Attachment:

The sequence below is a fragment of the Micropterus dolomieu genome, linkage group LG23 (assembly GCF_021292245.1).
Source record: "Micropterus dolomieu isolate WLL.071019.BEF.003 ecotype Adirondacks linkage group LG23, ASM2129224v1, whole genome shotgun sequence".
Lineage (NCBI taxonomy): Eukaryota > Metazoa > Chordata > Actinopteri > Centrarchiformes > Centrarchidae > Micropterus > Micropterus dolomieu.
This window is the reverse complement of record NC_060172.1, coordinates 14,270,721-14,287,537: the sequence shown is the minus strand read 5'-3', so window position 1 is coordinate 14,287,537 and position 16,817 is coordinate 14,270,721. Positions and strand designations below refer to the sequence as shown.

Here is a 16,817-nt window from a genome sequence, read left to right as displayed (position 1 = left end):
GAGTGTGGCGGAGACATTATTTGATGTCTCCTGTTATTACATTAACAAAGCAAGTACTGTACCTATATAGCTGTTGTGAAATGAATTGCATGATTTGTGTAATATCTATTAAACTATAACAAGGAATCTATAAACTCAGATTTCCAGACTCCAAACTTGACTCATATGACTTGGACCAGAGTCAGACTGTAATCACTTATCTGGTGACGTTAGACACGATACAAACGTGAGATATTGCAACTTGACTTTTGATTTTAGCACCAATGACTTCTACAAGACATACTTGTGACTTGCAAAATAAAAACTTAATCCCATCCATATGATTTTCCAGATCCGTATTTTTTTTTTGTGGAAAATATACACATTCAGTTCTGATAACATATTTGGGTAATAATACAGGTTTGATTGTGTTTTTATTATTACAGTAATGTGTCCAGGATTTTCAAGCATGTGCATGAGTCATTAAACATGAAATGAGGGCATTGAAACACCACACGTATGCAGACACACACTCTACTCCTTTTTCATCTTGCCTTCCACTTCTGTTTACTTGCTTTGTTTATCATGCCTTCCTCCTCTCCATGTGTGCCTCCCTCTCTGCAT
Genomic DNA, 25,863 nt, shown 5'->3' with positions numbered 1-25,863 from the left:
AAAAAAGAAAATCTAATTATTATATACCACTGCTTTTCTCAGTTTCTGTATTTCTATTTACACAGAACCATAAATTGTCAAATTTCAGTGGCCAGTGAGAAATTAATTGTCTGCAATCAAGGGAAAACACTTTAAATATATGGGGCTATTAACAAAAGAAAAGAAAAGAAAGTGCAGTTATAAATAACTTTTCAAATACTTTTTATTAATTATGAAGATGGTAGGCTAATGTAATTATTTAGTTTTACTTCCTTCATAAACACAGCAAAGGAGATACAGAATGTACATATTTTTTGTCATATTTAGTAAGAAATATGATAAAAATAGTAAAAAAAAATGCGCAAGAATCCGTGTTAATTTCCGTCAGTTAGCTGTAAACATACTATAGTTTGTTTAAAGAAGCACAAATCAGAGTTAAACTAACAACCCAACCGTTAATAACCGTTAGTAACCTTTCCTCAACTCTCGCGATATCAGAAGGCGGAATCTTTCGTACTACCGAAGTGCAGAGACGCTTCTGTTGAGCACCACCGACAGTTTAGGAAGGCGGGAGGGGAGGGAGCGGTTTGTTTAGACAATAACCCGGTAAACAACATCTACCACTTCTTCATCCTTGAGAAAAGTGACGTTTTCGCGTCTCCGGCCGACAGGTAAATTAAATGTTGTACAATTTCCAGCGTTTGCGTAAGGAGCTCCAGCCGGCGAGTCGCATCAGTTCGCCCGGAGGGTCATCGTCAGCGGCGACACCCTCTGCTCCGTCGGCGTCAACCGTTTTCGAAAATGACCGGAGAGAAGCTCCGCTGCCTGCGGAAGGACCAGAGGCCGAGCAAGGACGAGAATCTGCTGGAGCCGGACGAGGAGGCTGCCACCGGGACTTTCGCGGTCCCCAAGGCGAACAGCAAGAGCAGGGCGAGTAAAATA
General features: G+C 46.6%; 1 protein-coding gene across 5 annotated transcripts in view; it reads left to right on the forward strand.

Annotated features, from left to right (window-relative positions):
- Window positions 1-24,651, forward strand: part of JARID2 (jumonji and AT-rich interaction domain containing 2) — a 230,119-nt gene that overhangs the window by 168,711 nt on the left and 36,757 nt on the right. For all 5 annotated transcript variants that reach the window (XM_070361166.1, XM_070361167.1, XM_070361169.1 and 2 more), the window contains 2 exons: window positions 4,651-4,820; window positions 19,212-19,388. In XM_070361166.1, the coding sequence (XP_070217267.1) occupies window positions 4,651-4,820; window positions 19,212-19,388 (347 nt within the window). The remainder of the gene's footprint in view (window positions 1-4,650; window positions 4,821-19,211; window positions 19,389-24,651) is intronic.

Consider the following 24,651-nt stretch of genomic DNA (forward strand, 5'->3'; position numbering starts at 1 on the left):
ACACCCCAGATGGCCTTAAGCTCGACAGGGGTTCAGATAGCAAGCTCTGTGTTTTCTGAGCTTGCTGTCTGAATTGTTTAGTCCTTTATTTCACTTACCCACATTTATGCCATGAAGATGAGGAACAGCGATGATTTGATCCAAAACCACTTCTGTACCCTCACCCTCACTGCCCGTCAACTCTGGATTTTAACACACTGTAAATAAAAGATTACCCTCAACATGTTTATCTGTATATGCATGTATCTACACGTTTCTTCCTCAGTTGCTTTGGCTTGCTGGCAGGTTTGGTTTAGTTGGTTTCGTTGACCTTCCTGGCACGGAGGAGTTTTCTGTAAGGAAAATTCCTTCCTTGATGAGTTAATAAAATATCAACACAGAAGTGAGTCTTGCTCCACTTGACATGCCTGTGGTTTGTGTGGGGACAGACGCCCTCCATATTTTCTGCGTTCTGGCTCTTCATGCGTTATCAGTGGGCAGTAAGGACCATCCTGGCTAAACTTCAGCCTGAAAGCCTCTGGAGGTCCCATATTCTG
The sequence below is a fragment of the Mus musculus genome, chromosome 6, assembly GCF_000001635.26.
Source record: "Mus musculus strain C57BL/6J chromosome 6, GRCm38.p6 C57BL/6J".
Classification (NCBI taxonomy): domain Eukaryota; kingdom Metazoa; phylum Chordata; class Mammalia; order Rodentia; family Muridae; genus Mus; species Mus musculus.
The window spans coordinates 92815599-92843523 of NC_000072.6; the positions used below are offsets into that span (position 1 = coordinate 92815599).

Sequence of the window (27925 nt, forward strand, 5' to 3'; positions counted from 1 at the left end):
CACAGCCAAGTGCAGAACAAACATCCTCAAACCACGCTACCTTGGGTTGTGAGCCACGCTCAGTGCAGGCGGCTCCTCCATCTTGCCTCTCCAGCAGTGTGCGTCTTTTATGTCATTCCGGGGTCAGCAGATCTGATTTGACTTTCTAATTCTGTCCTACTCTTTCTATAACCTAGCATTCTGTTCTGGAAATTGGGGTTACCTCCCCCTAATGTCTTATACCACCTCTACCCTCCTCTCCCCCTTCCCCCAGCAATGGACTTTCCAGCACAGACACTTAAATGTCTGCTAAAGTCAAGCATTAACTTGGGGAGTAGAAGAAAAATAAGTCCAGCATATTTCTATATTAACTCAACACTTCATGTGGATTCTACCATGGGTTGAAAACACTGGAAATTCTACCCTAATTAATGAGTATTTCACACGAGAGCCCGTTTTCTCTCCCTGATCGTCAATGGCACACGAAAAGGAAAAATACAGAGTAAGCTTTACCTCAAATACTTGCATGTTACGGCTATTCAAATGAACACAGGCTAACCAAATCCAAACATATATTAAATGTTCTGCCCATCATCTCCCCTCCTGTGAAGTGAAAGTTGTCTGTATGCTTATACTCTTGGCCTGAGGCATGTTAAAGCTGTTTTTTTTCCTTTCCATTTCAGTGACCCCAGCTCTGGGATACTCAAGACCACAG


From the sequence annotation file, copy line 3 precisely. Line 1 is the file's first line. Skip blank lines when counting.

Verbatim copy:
Lineage (NCBI taxonomy): Eukaryota > Metazoa > Chordata > Actinopteri > Centrarchiformes > Centrarchidae > Micropterus > Micropterus dolomieu.